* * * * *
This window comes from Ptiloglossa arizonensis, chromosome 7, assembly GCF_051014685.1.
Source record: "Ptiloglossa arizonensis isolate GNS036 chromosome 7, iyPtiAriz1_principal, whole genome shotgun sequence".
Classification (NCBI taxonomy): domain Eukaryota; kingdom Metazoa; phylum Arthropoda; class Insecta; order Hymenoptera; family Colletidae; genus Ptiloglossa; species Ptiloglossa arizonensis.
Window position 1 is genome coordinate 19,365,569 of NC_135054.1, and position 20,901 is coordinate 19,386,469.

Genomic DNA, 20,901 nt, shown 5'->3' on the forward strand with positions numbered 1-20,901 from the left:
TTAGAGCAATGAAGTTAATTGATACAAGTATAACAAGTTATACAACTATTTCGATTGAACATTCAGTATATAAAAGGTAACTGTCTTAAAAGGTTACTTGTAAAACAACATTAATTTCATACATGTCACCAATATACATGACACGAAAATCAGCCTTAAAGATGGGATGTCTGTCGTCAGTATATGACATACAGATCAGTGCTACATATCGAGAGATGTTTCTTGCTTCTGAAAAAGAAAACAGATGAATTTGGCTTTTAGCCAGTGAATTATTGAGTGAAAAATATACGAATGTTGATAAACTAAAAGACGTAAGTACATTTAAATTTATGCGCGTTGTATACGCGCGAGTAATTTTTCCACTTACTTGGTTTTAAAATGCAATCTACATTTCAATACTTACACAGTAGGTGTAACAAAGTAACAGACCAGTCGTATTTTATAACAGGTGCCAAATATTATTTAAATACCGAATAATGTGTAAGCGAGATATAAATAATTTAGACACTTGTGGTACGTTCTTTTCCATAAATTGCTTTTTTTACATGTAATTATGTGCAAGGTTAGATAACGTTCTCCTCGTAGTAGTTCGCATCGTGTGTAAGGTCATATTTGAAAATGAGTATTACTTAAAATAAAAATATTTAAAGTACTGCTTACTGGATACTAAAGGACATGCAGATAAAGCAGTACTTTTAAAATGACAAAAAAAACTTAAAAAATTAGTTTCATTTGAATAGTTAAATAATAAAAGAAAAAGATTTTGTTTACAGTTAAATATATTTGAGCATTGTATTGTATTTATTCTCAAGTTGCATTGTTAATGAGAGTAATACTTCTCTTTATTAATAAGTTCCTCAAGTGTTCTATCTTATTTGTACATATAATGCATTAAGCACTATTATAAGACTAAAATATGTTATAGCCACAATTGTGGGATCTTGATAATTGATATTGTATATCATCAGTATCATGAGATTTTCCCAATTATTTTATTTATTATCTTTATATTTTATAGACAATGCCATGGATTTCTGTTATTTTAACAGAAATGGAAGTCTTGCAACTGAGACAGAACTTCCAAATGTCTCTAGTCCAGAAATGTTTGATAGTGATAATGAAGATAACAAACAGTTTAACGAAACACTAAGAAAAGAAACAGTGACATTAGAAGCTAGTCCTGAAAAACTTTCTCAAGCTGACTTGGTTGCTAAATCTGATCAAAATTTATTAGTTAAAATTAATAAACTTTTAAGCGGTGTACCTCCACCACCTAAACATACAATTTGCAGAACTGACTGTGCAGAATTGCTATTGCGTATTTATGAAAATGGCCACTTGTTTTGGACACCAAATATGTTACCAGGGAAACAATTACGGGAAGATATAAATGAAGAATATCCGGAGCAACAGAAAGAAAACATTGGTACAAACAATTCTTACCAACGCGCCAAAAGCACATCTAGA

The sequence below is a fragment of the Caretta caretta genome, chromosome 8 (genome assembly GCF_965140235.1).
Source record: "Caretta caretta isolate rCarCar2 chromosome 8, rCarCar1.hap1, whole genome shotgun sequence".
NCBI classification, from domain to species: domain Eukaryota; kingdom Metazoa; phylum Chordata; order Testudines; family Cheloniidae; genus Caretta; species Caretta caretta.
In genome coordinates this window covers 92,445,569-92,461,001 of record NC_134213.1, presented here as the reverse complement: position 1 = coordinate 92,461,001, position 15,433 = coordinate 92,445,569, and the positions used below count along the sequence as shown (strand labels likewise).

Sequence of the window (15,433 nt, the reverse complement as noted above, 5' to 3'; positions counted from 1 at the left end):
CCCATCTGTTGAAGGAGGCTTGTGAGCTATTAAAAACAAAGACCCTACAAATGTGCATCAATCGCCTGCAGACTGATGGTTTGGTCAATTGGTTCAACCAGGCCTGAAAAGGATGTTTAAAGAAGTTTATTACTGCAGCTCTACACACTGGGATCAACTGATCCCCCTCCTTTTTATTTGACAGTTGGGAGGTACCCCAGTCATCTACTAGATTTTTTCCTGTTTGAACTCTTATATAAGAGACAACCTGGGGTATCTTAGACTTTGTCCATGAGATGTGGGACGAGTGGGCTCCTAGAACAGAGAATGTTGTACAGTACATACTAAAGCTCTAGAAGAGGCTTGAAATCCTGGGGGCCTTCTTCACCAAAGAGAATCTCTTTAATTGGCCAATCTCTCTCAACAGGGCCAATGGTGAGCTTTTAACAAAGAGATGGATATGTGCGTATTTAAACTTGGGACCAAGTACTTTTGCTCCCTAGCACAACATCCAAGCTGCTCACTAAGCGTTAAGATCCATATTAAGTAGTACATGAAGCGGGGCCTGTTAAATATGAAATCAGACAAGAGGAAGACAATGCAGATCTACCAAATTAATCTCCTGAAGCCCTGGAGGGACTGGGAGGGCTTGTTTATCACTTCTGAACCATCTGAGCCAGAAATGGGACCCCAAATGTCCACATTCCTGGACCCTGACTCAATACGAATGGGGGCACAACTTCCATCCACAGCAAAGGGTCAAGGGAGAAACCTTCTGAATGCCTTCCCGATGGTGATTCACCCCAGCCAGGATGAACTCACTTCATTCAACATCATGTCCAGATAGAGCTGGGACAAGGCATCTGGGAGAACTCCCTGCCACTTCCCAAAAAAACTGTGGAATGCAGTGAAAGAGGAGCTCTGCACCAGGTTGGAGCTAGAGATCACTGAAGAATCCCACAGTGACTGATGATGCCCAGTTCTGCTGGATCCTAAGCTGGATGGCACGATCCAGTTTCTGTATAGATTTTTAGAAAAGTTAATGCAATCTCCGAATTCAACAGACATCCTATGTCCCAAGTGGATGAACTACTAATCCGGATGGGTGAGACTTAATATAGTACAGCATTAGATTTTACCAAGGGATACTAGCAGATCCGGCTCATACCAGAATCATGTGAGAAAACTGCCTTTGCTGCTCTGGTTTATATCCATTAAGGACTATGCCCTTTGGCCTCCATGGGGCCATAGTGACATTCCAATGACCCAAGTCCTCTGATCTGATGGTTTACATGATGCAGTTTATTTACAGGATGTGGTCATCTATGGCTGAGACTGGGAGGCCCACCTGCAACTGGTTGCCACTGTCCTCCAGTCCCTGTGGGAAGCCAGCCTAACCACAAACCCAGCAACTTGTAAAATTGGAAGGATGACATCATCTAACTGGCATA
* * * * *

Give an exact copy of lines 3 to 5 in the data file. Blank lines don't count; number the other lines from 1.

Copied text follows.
Classification (NCBI taxonomy): domain Eukaryota; kingdom Metazoa; phylum Arthropoda; class Insecta; order Hymenoptera; family Colletidae; genus Ptiloglossa; species Ptiloglossa arizonensis.
Window position 1 is genome coordinate 19,365,569 of NC_135054.1, and position 20,901 is coordinate 19,386,469.

Genomic DNA, 20,901 nt, shown 5'->3' on the forward strand with positions numbered 1-20,901 from the left: